and is truth, and is no lie; or true and not a liar; which is a just character of the spirit of truth, in opposition to the spirit of error; and holds good of the grace of the Spirit, which is truth in the inward parts, and is genuine and sincere:

and even as it hath taught you, ye shall abide in him; in Christ, from whom they received this anointing; see Gill on 1 John 2:24; or in the anointing itself, in the grace of the Spirit, in which they stood. Some versions read in the imperative, abide in him, or it, as in 1Jo_2:28.

(i) Cabala Denudata, par. 2. p. 8.

But the {t} anointing which ye have received of him abideth in you, and ye {u} need not that any man teach you: but as the same {x} anointing teacheth you of all things, and is truth, and is no lie, and even as it hath taught you, ye shall abide in him.

(t) The Spirit who you have received from Christ, and who has led you into all truth.

(u) You are not ignorant of those things, and therefore I teach them not as things that were never heard of, but call them to your mind as things which you do know.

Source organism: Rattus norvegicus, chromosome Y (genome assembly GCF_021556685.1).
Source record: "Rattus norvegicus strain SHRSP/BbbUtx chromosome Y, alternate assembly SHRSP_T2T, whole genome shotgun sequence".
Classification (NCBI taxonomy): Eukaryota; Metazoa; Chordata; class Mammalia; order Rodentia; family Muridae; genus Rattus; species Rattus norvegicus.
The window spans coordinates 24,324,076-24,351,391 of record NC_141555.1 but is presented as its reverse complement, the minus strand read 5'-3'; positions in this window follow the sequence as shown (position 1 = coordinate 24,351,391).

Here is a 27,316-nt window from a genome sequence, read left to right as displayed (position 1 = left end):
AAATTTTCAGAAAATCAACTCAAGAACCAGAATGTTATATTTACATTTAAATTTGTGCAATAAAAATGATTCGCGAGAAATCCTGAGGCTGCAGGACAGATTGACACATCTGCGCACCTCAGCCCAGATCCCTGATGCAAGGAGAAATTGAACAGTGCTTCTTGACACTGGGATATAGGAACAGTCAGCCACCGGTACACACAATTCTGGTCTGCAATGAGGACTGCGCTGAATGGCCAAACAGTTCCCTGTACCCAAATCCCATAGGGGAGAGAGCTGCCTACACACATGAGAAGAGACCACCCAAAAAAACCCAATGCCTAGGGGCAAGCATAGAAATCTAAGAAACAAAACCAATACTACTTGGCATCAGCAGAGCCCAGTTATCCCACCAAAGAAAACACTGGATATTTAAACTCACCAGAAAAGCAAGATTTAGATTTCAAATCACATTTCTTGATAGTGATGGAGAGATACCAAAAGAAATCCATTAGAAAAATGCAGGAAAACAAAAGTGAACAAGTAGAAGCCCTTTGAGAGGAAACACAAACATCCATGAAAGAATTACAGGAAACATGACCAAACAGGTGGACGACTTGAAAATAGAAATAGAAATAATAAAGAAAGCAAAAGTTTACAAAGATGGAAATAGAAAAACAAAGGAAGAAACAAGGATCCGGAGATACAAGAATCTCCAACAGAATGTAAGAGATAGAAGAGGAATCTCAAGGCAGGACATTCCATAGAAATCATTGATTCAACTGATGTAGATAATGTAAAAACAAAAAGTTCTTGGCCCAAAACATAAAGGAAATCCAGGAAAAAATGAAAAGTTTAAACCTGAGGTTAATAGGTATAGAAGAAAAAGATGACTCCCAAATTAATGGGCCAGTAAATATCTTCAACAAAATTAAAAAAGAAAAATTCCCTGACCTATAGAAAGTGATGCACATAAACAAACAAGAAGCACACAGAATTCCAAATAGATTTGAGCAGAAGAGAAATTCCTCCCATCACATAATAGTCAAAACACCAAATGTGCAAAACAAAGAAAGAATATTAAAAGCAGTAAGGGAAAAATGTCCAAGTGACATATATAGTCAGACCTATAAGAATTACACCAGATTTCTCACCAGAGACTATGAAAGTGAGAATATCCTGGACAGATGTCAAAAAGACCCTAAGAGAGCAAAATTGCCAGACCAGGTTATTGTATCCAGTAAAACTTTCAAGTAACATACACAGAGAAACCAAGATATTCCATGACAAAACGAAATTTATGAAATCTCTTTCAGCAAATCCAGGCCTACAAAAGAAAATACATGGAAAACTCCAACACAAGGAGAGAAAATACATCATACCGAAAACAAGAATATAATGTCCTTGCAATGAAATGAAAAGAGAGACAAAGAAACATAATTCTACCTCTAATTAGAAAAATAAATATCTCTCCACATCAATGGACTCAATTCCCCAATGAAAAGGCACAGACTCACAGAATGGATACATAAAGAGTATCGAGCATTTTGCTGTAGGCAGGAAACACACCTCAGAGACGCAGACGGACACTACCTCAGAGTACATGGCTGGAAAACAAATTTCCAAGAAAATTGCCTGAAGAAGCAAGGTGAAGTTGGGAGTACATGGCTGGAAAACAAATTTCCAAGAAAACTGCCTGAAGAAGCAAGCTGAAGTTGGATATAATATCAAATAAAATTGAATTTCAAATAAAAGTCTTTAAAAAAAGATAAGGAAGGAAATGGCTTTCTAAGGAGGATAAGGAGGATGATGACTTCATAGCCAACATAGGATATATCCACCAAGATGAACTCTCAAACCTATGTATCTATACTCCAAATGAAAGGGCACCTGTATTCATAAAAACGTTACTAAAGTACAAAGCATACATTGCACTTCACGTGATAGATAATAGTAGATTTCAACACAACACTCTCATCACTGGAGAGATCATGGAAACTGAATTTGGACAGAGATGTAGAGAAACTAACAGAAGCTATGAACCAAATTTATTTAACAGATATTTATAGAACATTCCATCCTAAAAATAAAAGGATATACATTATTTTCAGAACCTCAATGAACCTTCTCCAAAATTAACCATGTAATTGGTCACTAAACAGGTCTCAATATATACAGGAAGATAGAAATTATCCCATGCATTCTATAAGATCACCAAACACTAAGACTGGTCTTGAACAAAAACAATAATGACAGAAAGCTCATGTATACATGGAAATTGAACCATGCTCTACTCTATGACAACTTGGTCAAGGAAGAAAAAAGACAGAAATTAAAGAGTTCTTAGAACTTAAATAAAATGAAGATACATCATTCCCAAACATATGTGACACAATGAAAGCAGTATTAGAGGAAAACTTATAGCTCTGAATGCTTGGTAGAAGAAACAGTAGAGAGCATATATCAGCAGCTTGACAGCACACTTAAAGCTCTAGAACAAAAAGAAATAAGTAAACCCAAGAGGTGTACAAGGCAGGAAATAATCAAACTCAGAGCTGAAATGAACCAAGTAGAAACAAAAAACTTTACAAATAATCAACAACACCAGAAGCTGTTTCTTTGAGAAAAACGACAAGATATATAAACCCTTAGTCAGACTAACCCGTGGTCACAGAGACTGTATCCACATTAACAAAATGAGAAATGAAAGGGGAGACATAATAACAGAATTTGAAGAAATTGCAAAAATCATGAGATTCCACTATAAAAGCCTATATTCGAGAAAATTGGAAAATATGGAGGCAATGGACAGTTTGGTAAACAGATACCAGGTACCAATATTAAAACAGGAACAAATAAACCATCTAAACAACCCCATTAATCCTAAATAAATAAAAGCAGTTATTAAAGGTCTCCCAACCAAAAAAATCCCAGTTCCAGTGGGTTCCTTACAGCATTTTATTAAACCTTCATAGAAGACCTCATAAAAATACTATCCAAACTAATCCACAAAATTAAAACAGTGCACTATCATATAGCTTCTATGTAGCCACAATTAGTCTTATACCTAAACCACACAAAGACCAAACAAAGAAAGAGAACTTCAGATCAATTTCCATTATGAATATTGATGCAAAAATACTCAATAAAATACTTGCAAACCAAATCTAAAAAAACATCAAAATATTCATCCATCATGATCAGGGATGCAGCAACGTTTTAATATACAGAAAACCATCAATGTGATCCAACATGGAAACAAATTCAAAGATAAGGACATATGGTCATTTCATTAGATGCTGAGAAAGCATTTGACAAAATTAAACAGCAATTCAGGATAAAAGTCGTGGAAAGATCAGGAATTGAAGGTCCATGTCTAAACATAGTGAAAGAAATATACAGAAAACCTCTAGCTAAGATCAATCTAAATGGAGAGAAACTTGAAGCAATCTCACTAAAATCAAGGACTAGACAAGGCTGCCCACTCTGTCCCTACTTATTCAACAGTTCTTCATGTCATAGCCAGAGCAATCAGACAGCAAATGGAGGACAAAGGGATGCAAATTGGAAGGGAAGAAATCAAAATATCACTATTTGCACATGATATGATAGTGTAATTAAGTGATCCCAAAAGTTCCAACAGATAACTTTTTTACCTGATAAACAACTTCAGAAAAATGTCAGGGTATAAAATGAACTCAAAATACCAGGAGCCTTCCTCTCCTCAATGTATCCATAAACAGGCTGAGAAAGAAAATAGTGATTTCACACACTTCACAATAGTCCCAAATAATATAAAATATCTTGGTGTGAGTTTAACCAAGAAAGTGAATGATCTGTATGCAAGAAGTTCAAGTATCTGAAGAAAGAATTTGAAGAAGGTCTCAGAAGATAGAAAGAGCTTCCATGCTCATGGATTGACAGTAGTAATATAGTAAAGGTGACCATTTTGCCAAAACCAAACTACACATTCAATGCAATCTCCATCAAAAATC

(x) He commends both the doctrine which they had embraced, and also highly praises their faith, and the diligence of those who taught them, yet so, that he takes nothing from the honour due to the Holy Spirit.

1 John 2:27. The ground of the Apostle’s confidence in his readers. They need not be taught but only reminded. ἀλλʼ ὡς, κ.τ.λ., a single sentence with one apodosis. Vulg. makes it a double sentence with two apodoses: “as His chrism is teaching you regarding all things, it is indeed true and is not a lie; and even as it taught you, abide in Him”. Reading ἀλλά, translate: “ye have no need that any one should teach you, but His chrism is teaching you … a lie; and even as, etc.” διδάσκει, of the continued teaching by the grace of the Spirit; ἐδίδαξεν, of the illumination at the hour of conversion. μένετε, plainly imperat. in next ver., can hardly be indicat. here (“ye are abiding”). The reading μενεῖτε (“ye shall abide”) would express the Apostle’s confidence in the steadfastness of his readers, like “England expects every man to do his duty”. Cf. Matthew 5:48 : ἔσεσθε οὖν ὑμεῖς τέλειοι. ἐν αὐτῷ, in eo (Vulg), “in Him,” i.e., in Christ and therefore in God (cf. 1 John 2:24). According to Aug., “in it,” i.e., the chrism, unctio (permanete in ipsa).27, 28. The Place of Safety;—Christ

27. But the anointing which ye have received] As in 1 John 2:2, we have the false and the true Christians put side by side in contrast; but this does not justify us in turning S. John’s simple ‘and’ (καί) into ‘but’. As in 1 John 2:24, we have the pronoun put first with great emphasis, and as a nominativus pendens. Moreover, the reception of the chrism refers to the definite occasion when Christ poured out His Spirit upon them, viz. their baptism; and therefore the aorist should be retained. Wherefore, as R. V., And as for you, the anointing which ye received.